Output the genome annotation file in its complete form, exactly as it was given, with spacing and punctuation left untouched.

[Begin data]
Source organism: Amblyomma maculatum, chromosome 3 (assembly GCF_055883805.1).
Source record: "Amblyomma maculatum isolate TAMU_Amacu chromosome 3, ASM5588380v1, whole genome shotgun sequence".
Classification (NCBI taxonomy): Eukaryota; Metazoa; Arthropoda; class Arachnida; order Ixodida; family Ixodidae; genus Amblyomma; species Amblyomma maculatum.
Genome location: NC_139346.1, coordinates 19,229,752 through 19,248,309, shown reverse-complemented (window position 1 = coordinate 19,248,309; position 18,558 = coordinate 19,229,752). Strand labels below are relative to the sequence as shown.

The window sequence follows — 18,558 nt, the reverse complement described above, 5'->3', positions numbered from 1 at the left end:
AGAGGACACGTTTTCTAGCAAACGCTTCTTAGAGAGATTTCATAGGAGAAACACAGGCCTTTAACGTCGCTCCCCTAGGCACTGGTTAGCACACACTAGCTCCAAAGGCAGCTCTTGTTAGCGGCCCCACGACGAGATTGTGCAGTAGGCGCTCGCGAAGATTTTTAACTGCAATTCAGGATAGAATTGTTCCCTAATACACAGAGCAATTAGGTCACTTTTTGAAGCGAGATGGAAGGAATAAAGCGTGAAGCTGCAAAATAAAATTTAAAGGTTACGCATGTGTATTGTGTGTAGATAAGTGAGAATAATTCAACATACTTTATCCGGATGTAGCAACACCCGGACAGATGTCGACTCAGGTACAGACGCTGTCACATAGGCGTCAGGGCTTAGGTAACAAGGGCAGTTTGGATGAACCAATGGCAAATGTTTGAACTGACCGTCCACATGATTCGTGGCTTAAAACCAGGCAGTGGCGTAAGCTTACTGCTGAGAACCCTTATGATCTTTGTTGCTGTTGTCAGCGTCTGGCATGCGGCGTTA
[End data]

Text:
Source organism: Amblyomma maculatum, chromosome 3 (assembly GCF_055883805.1).
Source record: "Amblyomma maculatum isolate TAMU_Amacu chromosome 3, ASM5588380v1, whole genome shotgun sequence".
Classification (NCBI taxonomy): Eukaryota; Metazoa; Arthropoda; class Arachnida; order Ixodida; family Ixodidae; genus Amblyomma; species Amblyomma maculatum.
Genome location: NC_139346.1, coordinates 19,229,752 through 19,248,309, shown reverse-complemented (window position 1 = coordinate 19,248,309; position 18,558 = coordinate 19,229,752). Strand labels below are relative to the sequence as shown.

The window sequence follows — 18,558 nt, the reverse complement described above, 5'->3', positions numbered from 1 at the left end:
AGAGGACACGTTTTCTAGCAAACGCTTCTTAGAGAGATTTCATAGGAGAAACACAGGCCTTTAACGTCGCTCCCCTAGGCACTGGTTAGCACACACTAGCTCCAAAGGCAGCTCTTGTTAGCGGCCCCACGACGAGATTGTGCAGTAGGCGCTCGCGAAGATTTTTAACTGCAATTCAGGATAGAATTGTTCCCTAATACACAGAGCAATTAGGTCACTTTTTGAAGCGAGATGGAAGGAATAAAGCGTGAAGCTGCAAAATAAAATTTAAAGGTTACGCATGTGTATTGTGTGTAGATAAGTGAGAATAATTCAACATACTTTATCCGGATGTAGCAACACCCGGACAGATGTCGACTCAGGTACAGACGCTGTCACATAGGCGTCAGGGCTTAGGTAACAAGGGCAGTTTGGATGAACCAATGGCAAATGTTTGAACTGACCGTCCACATGATTCGTGGCTTAAAACCAGGCAGTGGCGTAAGCTTACTGCTGAGAACCCTTATGATCTTTGTTGCTGTTGTCAGCGTCTGGCATGCGGCGTTA